Today finally marks my first day as a Fulbright Scholar—nearly a full two years after I was awarded my first Fulbright grant.
I guess this story started in 2014, the year I can first remember seriously looking into the Fulbright program. I was a sophomore in college, and the closest thing I had to a life plan was to do things (i.e. being paid to living abroad on a prestigious fellowship) that sounded cool. But as I continued to grow throughout college, I realized I cared deeply about breaking down barriers and fostering mutual understanding, especially among different cultures. So naturally, I love the idea of Fulbright.
The Fulbright program is an international exchange program run by the State Department meant to increase mutual understanding between people in the United States and other countries. It was the brainchild of Arkansas senator William J. Fulbright, who in 1945 proposed that the US use excess war funds to fund international exchange. Although the values he espoused might not have always been fully reflected in his voting record, I admire his idealism and his commitment to working towards a future of peace:
“Finally, the Program aims, through these means, to bring a little more knowledge, a little more reason, and a little more compassion into world affairs and thereby to increase the chance that nations will learn at last to live in peace and friendship.”
– William J. Fulbright, Foreword, The Fulbright Program: A History
Since President Truman signed the program into law in 1946, approximately 370,000 Fulbrighters—students, scholars, teachers, professionals, artists, and scientists from both the US and abroad—have participated in it. Among these Fulbrighters are hundreds of Nobel laureates, Pulitzer Prize winners, MacArthur Fellows, and heads of state.
During the start of my senior year, I filled out an application to join them. I applied to serve as an English Teaching Assistant (ETA) in Turkey through Fulbright’s US Student Program. I wanted to work with university students, volunteer with Syrian refugees, and explore Turkey’s uneasy balance between secularism and Islam. So I was ecstatic when, in the spring of 2016, I was awarded a grant.
You may remember, however, that the summer of 2016 saw a terrorist attack in Istanbul’s airport and then an attempted coup in Ankara. And you can probably imagine why the State Department wouldn’t be wild about letting loose a few dozen US college grads into a country that was jailing thousands of academics for alleged participation in an alleged coup by a preacher who has so far avoided extradition and resides in Pennsylvania. They canceled the program.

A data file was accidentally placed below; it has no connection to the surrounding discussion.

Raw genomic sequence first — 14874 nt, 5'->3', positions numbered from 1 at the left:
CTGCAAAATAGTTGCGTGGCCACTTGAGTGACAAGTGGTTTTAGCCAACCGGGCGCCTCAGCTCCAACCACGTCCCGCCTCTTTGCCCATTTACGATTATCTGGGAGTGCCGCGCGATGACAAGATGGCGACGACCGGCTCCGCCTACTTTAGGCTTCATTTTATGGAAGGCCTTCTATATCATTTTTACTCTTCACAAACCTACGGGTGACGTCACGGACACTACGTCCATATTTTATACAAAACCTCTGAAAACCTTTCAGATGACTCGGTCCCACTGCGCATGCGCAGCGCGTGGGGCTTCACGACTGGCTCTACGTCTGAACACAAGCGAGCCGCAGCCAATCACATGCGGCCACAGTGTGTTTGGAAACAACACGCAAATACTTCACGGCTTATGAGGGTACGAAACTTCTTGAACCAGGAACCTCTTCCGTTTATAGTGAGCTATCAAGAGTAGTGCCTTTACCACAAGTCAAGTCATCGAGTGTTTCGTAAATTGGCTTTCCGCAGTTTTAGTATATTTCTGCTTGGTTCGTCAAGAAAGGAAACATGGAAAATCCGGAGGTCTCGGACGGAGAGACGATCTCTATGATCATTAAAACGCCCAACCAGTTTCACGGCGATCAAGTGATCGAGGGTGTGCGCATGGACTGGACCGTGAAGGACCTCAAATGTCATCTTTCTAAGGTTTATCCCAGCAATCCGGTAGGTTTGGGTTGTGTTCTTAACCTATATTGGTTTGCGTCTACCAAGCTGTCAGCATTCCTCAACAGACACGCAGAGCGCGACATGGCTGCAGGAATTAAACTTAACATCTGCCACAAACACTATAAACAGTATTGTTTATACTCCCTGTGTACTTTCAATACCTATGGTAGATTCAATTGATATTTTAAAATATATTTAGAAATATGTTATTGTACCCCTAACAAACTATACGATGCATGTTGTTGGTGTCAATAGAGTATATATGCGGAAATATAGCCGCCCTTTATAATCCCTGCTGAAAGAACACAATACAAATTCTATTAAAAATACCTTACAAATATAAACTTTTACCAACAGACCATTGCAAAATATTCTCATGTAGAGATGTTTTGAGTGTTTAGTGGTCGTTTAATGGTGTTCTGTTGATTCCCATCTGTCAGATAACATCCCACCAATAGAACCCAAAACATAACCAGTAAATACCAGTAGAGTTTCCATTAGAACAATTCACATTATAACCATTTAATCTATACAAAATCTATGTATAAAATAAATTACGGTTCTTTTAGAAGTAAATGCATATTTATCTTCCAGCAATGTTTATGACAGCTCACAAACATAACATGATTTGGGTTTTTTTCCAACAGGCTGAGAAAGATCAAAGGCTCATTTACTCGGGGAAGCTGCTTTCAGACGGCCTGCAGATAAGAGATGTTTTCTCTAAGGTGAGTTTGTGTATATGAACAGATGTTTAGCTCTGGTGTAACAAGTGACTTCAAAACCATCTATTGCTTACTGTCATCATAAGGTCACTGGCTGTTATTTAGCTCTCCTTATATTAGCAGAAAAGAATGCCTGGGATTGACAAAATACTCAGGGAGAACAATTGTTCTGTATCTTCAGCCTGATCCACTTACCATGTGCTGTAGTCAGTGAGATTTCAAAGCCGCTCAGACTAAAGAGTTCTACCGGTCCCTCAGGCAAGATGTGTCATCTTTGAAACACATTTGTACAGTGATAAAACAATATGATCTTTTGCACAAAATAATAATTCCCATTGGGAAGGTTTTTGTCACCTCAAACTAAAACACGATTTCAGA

Frankly, this sucked. I recognize that tens of thousands of people were far more affected by this development, but still, going to Turkey was something I was really excited about. And because so much of the funding for the program came from the Turkish side of the program, the State Department couldn’t do anything for us.
But then I go to apply to Fulbright again that fall, and I totally forget the lesson I just learned over the summer. I’m like, yeah, but the past is the past—surely more stability will fit in this geopolitical space! So I resubmitted my application, hoping things would get better. I made it as far as the semi-finalist stage before (in the wake of Turkey’s narrowly-won referendum to expand the powers of the presidency) the program was canceled once again.
I had no idea it would be Brazil that would save me from my poor decision-making. Wanting to add nearly 80 ETAs to the class they had accepted in the 2017-2018 cycle, they reopened their application over the summer. I knew next to nothing about Brazil, but I decided to give it a shot—and a few months later, after a tense couple weeks on the waiting list, I was finally awarded a grant.
Looking back, I’m thankful for the opportunities that Turkey’s cancellation gave me. Since the summer of 2016, I’ve worked as a communication consultant for the UN’s International Fund for Agricultural Development and an employment specialist for the International Rescue Committee. I’ll also be getting some of the same opportunities in Brazil as I would’ve in Turkey: I’ll still be working with university students, and there are some interesting things going on here with immigration and race.
My grant lasts nearly nine months, running up until November 16. In the meantime, I’ll be sharing my experiences and impressions here. My goal is to use this blog as a tool to bring people in the US and Brazil just a little bit closer—my own small way to repay this opportunity and honor Senator Fulbright’s legacy of intercultural exchange.
Let the story continue.